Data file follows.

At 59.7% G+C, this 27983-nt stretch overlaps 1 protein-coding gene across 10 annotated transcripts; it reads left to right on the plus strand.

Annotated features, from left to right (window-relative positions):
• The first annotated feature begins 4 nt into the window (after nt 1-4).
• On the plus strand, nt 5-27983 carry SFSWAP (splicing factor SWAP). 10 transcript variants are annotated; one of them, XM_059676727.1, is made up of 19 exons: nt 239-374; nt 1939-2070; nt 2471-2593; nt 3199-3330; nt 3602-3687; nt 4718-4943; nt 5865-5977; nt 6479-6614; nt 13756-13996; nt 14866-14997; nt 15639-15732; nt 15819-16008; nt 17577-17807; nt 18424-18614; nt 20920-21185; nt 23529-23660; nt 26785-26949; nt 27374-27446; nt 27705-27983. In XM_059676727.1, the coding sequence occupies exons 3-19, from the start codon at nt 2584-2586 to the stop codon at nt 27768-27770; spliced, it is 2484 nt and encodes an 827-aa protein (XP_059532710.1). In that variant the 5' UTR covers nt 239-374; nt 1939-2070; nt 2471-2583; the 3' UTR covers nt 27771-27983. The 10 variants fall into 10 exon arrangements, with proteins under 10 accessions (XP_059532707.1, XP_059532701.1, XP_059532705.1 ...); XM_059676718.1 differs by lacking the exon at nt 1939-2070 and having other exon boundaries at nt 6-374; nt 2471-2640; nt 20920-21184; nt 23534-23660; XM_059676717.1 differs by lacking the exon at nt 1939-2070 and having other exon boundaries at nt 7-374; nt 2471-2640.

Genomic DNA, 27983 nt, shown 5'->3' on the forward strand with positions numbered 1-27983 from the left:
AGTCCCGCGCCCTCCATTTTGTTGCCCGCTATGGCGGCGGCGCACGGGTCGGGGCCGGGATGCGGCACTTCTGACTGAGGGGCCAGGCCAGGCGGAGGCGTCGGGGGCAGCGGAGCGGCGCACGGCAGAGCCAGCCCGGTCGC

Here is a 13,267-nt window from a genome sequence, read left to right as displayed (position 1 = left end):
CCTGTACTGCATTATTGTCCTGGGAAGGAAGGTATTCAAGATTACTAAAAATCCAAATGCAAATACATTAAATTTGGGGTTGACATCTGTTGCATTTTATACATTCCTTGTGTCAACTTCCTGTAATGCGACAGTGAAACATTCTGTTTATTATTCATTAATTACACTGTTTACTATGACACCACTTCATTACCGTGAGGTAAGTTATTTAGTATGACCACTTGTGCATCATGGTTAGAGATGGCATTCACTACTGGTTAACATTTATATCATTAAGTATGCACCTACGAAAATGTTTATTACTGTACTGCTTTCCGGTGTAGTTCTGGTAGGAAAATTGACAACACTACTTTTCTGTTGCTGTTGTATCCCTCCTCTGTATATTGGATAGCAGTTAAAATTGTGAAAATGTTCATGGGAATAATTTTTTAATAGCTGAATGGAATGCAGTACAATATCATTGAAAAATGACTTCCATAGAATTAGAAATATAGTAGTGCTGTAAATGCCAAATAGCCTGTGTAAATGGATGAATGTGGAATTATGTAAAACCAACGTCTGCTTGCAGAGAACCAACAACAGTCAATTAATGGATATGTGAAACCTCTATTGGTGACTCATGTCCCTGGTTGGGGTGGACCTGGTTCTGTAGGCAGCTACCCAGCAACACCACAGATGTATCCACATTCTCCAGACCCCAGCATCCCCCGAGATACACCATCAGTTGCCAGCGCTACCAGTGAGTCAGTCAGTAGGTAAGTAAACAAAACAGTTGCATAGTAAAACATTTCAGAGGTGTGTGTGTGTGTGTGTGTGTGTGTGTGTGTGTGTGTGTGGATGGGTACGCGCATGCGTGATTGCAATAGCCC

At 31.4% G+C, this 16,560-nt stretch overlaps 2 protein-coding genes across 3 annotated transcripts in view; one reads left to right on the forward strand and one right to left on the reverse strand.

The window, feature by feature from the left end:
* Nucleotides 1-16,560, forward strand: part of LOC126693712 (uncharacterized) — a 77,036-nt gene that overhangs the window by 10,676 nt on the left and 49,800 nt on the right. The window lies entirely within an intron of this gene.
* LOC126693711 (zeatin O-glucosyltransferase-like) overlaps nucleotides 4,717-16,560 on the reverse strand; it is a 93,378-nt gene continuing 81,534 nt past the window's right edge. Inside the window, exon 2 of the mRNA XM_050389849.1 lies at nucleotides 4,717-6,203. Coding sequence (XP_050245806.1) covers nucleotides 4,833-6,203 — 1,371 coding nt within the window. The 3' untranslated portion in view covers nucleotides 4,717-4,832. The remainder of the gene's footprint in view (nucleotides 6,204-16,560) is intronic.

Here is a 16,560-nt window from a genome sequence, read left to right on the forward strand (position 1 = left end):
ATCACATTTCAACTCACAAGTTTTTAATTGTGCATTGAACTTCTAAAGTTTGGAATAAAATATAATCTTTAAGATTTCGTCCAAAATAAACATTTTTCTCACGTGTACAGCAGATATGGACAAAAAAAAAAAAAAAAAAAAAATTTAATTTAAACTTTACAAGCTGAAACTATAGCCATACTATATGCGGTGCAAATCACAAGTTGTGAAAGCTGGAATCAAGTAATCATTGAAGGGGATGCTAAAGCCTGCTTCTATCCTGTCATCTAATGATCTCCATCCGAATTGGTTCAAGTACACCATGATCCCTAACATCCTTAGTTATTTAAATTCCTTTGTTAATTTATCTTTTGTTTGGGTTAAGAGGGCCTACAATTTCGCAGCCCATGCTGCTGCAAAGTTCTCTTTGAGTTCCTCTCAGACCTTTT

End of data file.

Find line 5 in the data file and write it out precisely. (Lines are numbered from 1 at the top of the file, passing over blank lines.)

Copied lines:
Genomic DNA, 27983 nt, shown 5'->3' on the forward strand with positions numbered 1-27983 from the left: